The issue of value creation for stakeholders of the firm as a result of the composition of its financial mix can be traced to the seminal work of Modigliani and Miller (MM) in 1958. Their argument is the irrelevance of the financing mix of firms on value. Thus, whether the firm uses equity or debt, the value of the firm does not change. There have been several theories after the works of MM carried out by several scholars either criticizing or supporting the Modigliani and Miller Irrelevance theorem. The Trade-off theory of capital structure suggests that there is an advantage to finance the firm with debt and also a cost of financing with debt. As a result, firms are assumed to trade-off the tax benefits of debt with the bankruptcy cost of debt when making their financing decisions. However, present and potential investors need single information which is, the value creating potential of the firm no matter the composition of the firm’s financing mix. Therefore this study had the following objectives; to determine the impact of debt financing on the ability of the firm to make profit; to determine the impact of debt financing on the ability of the firm to maximise the use of its assets; to determine the impact of debt financing on the firm’s earning power on per share basis; to determine the impact of debt financing on the ability of the firm to reward shareholders on per share basis; to determine the impact of debt financing on the firm’s ability to meet its’ financial obligations as at when due and to determine whether debt financing enhance the value of Nigerian firms. The ex post facto research design was adopted to enable the researcher make use of secondary data and determine cause-effect relationship for twenty-eight quoted Nigerian firms for the period 2004-2008 on a firm by firm as well as on aggregate basis. The Ordinary Least Square (OLS) estimation technique was adopted using SPSS statistical software to evaluate objectives one to five where ratio values of Total Debt Rate (TDR) was used as the independent variable while Net Profit Margin (NPM), Total Asset Turnover (TAT), Earnings Per Share (EPS), Dividend Per Share (DPS) and Current Ratio (CR) as dependent variables, while adopting a bankruptcy model, the Multiple Discriminant Analysis Model (MDA) to evaluate objective six using MDA’s Z-score benchmark of 2.675 to determine value (Rashmi and Sinha, 2004; Xing and Cheng, 2005). The study revealed that on a firm by firm basis there were mix variations of the impact of Total Debt Rate on the firms’ value parameters (NPM, TAT, EPS, DPS and CR) across firms sampled while on aggregate basis; there was a positive non-significant impact of Total Debt Rate on Net Profit Margin; there was a negative non-significant impact of Total Debt Rate on Asset Turnover Rate; there was a positive non-significant impact of Total Debt Rate on Earnings per Share; there was a positive non-significant impact of Total Debt Rate on Dividend per Share and there was a negative non-significant impact of Total Debt Rate on Current Ratio and twenty firms created value as a result of the firms’ use of debt financing representing 71.4% of firms sampled while eight firms representing 28.6% of firms did not create value. From the foregoing therefore, the use of debt financing enhances the value of Nigerian firms, thus could be used to enhance shareholders’ wealth, however further studies could still be carried out as to determine why some firms did not enhance value as a result of the used of debt finance in the financial mix of Nigerian firms .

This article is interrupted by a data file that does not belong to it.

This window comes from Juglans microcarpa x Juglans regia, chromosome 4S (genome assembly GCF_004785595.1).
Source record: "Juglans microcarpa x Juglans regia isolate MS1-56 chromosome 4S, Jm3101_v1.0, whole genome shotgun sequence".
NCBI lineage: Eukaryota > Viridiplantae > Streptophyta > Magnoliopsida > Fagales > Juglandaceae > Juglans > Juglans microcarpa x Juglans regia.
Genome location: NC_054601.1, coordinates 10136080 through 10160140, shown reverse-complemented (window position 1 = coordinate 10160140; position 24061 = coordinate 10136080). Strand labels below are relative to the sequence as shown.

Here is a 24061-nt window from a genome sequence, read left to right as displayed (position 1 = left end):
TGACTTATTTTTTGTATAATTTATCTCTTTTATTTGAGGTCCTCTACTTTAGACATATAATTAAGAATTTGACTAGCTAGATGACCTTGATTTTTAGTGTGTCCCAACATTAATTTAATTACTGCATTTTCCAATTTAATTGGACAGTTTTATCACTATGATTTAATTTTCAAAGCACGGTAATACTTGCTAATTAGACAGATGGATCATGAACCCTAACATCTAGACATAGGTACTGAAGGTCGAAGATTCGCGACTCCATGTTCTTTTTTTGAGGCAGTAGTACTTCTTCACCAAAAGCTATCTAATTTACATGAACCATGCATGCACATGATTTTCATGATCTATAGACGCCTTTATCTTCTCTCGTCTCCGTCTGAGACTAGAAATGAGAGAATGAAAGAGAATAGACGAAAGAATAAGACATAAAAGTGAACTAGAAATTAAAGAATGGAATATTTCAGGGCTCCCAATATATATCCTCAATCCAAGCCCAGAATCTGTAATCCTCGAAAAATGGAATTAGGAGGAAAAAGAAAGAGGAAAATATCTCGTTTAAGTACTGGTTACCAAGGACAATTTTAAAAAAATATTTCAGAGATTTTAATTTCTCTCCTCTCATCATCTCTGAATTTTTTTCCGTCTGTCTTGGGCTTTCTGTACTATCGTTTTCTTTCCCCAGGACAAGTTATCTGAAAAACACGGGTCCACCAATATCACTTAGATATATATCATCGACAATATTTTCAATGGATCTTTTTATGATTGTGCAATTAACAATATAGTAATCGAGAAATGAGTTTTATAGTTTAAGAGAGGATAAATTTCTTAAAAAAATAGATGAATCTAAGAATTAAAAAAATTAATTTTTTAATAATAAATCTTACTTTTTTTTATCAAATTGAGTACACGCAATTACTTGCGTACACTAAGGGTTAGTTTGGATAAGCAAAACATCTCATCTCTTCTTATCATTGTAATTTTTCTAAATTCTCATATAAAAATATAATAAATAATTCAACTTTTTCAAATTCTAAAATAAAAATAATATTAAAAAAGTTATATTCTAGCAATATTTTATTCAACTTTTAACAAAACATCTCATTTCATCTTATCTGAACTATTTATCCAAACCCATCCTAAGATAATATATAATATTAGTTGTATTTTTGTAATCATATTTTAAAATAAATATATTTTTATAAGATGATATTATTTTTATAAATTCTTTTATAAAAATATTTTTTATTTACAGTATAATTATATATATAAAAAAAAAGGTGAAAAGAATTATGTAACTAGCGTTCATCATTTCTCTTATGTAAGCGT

The Modigliani-Miller theorem is one of the cornerstones of modern corporate finance. At its heart, the theorem is an irrelevance proposition; the Modigliani-Miller theorem provides conditions under which a firm’s financial mix does not affect its value. No wonder, Modigliani (1980, xiii) explains the theorem as follows: